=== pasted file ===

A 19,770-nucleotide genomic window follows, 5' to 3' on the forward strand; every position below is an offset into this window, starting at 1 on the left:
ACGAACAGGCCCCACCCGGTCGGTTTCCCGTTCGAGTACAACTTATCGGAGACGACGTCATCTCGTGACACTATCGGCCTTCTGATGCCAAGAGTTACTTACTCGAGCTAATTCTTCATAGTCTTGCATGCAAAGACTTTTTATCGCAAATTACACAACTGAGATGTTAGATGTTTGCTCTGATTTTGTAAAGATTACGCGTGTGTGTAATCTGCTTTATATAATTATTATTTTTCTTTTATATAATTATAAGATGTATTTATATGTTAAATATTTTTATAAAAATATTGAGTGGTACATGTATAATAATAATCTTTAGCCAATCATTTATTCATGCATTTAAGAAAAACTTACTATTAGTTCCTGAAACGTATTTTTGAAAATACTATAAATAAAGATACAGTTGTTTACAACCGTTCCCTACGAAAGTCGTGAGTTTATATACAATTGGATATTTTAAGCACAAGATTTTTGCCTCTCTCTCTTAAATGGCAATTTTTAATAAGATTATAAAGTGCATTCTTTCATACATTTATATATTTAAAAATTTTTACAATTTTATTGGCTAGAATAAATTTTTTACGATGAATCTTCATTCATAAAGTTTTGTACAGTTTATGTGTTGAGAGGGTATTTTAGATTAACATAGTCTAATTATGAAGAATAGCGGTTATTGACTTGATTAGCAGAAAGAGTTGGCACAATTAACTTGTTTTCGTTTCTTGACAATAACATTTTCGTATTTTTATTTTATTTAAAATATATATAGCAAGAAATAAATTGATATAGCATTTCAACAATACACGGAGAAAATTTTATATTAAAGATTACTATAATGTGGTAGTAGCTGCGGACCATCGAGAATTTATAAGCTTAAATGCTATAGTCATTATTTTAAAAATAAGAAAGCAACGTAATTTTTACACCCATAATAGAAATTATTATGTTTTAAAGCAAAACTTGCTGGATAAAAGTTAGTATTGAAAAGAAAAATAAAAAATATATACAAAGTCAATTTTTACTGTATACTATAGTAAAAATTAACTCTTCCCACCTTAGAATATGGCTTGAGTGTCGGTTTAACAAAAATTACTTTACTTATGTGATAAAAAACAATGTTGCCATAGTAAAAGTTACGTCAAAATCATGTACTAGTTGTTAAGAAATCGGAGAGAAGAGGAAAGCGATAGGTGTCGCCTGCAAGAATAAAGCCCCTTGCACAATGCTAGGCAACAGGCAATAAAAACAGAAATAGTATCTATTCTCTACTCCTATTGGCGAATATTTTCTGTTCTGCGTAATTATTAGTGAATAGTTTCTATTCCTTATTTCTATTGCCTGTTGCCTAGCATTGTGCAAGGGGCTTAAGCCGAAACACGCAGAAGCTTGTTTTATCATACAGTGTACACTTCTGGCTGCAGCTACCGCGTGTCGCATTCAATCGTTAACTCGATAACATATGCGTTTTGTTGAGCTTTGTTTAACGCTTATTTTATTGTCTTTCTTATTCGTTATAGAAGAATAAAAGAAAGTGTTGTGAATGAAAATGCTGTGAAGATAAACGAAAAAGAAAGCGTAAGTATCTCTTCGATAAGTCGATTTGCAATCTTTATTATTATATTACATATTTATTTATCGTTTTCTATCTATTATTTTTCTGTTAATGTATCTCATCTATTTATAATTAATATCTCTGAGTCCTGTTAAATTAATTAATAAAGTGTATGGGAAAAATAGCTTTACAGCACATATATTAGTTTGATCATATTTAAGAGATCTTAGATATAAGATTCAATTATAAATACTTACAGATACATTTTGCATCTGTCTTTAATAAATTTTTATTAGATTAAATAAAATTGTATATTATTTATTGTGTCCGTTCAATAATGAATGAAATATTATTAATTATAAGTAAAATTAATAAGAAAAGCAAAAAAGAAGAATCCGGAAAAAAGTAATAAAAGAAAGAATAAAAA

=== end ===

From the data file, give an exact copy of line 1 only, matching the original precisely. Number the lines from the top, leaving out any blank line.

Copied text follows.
A 19,770-nucleotide genomic window follows, 5' to 3' on the forward strand; every position below is an offset into this window, starting at 1 on the left: